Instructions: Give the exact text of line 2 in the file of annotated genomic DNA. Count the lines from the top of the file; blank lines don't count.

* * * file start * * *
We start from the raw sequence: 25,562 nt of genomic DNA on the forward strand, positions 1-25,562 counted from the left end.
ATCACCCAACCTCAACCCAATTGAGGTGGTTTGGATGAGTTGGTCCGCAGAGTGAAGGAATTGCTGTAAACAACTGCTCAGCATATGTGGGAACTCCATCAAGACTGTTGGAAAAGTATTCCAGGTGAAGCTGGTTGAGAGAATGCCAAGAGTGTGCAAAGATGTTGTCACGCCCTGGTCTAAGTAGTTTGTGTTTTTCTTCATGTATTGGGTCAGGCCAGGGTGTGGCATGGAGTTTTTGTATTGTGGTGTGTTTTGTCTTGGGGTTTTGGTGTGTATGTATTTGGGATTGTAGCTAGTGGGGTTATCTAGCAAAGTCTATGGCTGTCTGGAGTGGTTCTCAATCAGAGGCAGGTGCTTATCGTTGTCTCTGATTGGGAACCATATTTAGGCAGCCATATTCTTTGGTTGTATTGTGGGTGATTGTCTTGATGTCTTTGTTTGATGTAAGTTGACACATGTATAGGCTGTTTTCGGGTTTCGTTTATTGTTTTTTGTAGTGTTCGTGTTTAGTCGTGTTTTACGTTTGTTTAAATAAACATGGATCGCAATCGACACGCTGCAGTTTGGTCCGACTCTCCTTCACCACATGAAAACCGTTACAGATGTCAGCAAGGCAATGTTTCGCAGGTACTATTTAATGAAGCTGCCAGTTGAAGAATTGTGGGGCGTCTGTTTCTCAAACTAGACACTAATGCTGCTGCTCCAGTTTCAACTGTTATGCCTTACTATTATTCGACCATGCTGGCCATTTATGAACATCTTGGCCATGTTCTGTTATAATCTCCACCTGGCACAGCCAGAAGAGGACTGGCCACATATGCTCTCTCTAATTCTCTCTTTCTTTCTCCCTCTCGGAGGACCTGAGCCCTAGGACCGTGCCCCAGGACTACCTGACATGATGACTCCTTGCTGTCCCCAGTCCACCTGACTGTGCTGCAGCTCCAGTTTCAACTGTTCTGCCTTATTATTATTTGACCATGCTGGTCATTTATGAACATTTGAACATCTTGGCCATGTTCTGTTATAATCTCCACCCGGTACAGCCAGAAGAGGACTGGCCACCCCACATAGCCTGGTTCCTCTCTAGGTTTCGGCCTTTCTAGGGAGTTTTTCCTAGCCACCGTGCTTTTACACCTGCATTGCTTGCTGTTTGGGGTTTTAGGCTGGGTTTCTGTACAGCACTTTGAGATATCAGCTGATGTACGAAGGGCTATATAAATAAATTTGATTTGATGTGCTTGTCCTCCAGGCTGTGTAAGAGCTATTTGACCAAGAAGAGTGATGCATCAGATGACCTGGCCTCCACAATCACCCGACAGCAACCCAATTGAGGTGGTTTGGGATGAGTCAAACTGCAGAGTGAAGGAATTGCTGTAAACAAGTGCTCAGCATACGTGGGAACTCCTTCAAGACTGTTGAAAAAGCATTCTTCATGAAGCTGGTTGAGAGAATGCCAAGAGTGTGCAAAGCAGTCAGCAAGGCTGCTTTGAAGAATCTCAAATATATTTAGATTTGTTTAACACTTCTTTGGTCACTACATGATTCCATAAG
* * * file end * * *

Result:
ATCACCCAACCTCAACCCAATTGAGGTGGTTTGGATGAGTTGGTCCGCAGAGTGAAGGAATTGCTGTAAACAACTGCTCAGCATATGTGGGAACTCCATCAAGACTGTTGGAAAAGTATTCCAGGTGAAGCTGGTTGAGAGAATGCCAAGAGTGTGCAAAGATGTTGTCACGCCCTGGTCTAAGTAGTTTGTGTTTTTCTTCATGTATTGGGTCAGGCCAGGGTGTGGCATGGAGTTTTTGTATTGTGGTGTGTTTTGTCTTGGGGTTTTGGTGTGTATGTATTTGGGATTGTAGCTAGTGGGGTTATCTAGCAAAGTCTATGGCTGTCTGGAGTGGTTCTCAATCAGAGGCAGGTGCTTATCGTTGTCTCTGATTGGGAACCATATTTAGGCAGCCATATTCTTTGGTTGTATTGTGGGTGATTGTCTTGATGTCTTTGTTTGATGTAAGTTGACACATGTATAGGCTGTTTTCGGGTTTCGTTTATTGTTTTTTGTAGTGTTCGTGTTTAGTCGTGTTTTACGTTTGTTTAAATAAACATGGATCGCAATCGACACGCTGCAGTTTGGTCCGACTCTCCTTCACCACATGAAAACCGTTACAGATGTCAGCAAGGCAATGTTTCGCAGGTACTATTTAATGAAGCTGCCAGTTGAAGAATTGTGGGGCGTCTGTTTCTCAAACTAGACACTAATGCTGCTGCTCCAGTTTCAACTGTTATGCCTTACTATTATTCGACCATGCTGGCCATTTATGAACATCTTGGCCATGTTCTGTTATAATCTCCACCTGGCACAGCCAGAAGAGGACTGGCCACATATGCTCTCTCTAATTCTCTCTTTCTTTCTCCCTCTCGGAGGACCTGAGCCCTAGGACCGTGCCCCAGGACTACCTGACATGATGACTCCTTGCTGTCCCCAGTCCACCTGACTGTGCTGCAGCTCCAGTTTCAACTGTTCTGCCTTATTATTATTTGACCATGCTGGTCATTTATGAACATTTGAACATCTTGGCCATGTTCTGTTATAATCTCCACCCGGTACAGCCAGAAGAGGACTGGCCACCCCACATAGCCTGGTTCCTCTCTAGGTTTCGGCCTTTCTAGGGAGTTTTTCCTAGCCACCGTGCTTTTACACCTGCATTGCTTGCTGTTTGGGGTTTTAGGCTGGGTTTCTGTACAGCACTTTGAGATATCAGCTGATGTACGAAGGGCTATATAAATAAATTTGATTTGATGTGCTTGTCCTCCAGGCTGTGTAAGAGCTATTTGACCAAGAAGAGTGATGCATCAGATGACCTGGCCTCCACAATCACCCGACAGCAACCCAATTGAGGTGGTTTGGGATGAGTCAAACTGCAGAGTGAAGGAATTGCTGTAAACAAGTGCTCAGCATACGTGGGAACTCCTTCAAGACTGTTGAAAAAGCATTCTTCATGAAGCTGGTTGAGAGAATGCCAAGAGTGTGCAAAGCAGTCAGCAAGGCTGCTTTGAAGAATCTCAAATATATTTAGATTTGTTTAACACTTCTTTGGTCACTACATGATTCCATAAG